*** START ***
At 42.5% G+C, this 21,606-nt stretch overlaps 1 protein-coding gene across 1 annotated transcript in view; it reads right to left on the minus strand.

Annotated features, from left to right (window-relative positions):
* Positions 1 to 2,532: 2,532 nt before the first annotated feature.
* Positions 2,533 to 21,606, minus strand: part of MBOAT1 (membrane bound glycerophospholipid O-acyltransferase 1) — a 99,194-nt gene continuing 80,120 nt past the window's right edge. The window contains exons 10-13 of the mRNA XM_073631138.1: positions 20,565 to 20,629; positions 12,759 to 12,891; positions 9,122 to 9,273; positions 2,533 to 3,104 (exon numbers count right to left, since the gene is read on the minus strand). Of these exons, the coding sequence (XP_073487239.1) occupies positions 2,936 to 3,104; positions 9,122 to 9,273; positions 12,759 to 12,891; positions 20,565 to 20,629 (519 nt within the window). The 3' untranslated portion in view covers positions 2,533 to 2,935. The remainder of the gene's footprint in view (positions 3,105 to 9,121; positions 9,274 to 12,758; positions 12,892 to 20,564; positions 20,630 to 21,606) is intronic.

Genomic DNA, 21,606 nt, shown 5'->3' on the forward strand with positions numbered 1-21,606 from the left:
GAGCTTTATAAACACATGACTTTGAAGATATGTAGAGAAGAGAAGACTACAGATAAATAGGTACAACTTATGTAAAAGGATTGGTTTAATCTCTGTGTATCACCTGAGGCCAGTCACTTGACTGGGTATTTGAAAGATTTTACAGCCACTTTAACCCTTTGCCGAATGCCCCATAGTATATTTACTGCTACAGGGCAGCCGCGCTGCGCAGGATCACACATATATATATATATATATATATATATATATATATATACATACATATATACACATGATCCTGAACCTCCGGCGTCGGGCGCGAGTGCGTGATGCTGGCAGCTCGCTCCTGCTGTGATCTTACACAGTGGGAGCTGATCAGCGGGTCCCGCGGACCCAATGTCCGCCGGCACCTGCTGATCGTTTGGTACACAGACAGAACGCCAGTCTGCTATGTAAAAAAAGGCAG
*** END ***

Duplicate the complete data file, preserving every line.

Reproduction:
At 42.5% G+C, this 21,606-nt stretch overlaps 1 protein-coding gene across 1 annotated transcript in view; it reads right to left on the minus strand.

Annotated features, from left to right (window-relative positions):
* Positions 1 to 2,532: 2,532 nt before the first annotated feature.
* Positions 2,533 to 21,606, minus strand: part of MBOAT1 (membrane bound glycerophospholipid O-acyltransferase 1) — a 99,194-nt gene continuing 80,120 nt past the window's right edge. The window contains exons 10-13 of the mRNA XM_073631138.1: positions 20,565 to 20,629; positions 12,759 to 12,891; positions 9,122 to 9,273; positions 2,533 to 3,104 (exon numbers count right to left, since the gene is read on the minus strand). Of these exons, the coding sequence (XP_073487239.1) occupies positions 2,936 to 3,104; positions 9,122 to 9,273; positions 12,759 to 12,891; positions 20,565 to 20,629 (519 nt within the window). The 3' untranslated portion in view covers positions 2,533 to 2,935. The remainder of the gene's footprint in view (positions 3,105 to 9,121; positions 9,274 to 12,758; positions 12,892 to 20,564; positions 20,630 to 21,606) is intronic.

Genomic DNA, 21,606 nt, shown 5'->3' on the forward strand with positions numbered 1-21,606 from the left:
GAGCTTTATAAACACATGACTTTGAAGATATGTAGAGAAGAGAAGACTACAGATAAATAGGTACAACTTATGTAAAAGGATTGGTTTAATCTCTGTGTATCACCTGAGGCCAGTCACTTGACTGGGTATTTGAAAGATTTTACAGCCACTTTAACCCTTTGCCGAATGCCCCATAGTATATTTACTGCTACAGGGCAGCCGCGCTGCGCAGGATCACACATATATATATATATATATATATATATATATATATATACATACATATATACACATGATCCTGAACCTCCGGCGTCGGGCGCGAGTGCGTGATGCTGGCAGCTCGCTCCTGCTGTGATCTTACACAGTGGGAGCTGATCAGCGGGTCCCGCGGACCCAATGTCCGCCGGCACCTGCTGATCGTTTGGTACACAGACAGAACGCCAGTCTGCTATGTAAAAAAAGGCAG